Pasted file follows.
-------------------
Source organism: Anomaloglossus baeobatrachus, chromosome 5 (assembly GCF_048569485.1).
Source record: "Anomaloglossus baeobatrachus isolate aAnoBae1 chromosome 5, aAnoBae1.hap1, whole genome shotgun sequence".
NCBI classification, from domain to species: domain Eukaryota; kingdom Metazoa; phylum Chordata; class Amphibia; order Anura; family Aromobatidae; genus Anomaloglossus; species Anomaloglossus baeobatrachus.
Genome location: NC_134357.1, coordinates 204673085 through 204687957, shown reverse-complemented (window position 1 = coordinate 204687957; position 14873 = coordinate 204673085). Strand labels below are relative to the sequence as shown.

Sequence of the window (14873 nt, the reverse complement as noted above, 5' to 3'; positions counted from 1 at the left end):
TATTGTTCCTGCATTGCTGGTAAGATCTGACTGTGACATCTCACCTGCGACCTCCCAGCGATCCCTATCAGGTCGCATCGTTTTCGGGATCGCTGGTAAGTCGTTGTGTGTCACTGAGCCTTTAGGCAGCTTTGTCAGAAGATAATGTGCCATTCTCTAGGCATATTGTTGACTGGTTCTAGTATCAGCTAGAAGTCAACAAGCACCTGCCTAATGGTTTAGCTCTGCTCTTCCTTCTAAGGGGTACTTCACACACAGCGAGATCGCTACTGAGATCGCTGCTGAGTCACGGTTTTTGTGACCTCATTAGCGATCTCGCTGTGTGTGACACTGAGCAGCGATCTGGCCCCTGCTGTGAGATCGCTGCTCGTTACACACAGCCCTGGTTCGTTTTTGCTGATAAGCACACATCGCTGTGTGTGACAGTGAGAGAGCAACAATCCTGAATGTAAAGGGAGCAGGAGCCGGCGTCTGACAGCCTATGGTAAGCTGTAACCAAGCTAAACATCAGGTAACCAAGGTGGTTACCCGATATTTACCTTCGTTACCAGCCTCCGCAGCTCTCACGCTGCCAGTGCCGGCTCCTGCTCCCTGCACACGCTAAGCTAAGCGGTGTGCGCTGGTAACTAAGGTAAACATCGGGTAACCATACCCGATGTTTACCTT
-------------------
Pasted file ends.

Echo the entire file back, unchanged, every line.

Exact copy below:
Source organism: Anomaloglossus baeobatrachus, chromosome 5 (assembly GCF_048569485.1).
Source record: "Anomaloglossus baeobatrachus isolate aAnoBae1 chromosome 5, aAnoBae1.hap1, whole genome shotgun sequence".
NCBI classification, from domain to species: domain Eukaryota; kingdom Metazoa; phylum Chordata; class Amphibia; order Anura; family Aromobatidae; genus Anomaloglossus; species Anomaloglossus baeobatrachus.
Genome location: NC_134357.1, coordinates 204673085 through 204687957, shown reverse-complemented (window position 1 = coordinate 204687957; position 14873 = coordinate 204673085). Strand labels below are relative to the sequence as shown.

Sequence of the window (14873 nt, the reverse complement as noted above, 5' to 3'; positions counted from 1 at the left end):
TATTGTTCCTGCATTGCTGGTAAGATCTGACTGTGACATCTCACCTGCGACCTCCCAGCGATCCCTATCAGGTCGCATCGTTTTCGGGATCGCTGGTAAGTCGTTGTGTGTCACTGAGCCTTTAGGCAGCTTTGTCAGAAGATAATGTGCCATTCTCTAGGCATATTGTTGACTGGTTCTAGTATCAGCTAGAAGTCAACAAGCACCTGCCTAATGGTTTAGCTCTGCTCTTCCTTCTAAGGGGTACTTCACACACAGCGAGATCGCTACTGAGATCGCTGCTGAGTCACGGTTTTTGTGACCTCATTAGCGATCTCGCTGTGTGTGACACTGAGCAGCGATCTGGCCCCTGCTGTGAGATCGCTGCTCGTTACACACAGCCCTGGTTCGTTTTTGCTGATAAGCACACATCGCTGTGTGTGACAGTGAGAGAGCAACAATCCTGAATGTAAAGGGAGCAGGAGCCGGCGTCTGACAGCCTATGGTAAGCTGTAACCAAGCTAAACATCAGGTAACCAAGGTGGTTACCCGATATTTACCTTCGTTACCAGCCTCCGCAGCTCTCACGCTGCCAGTGCCGGCTCCTGCTCCCTGCACACGCTAAGCTAAGCGGTGTGCGCTGGTAACTAAGGTAAACATCGGGTAACCATACCCGATGTTTACCTT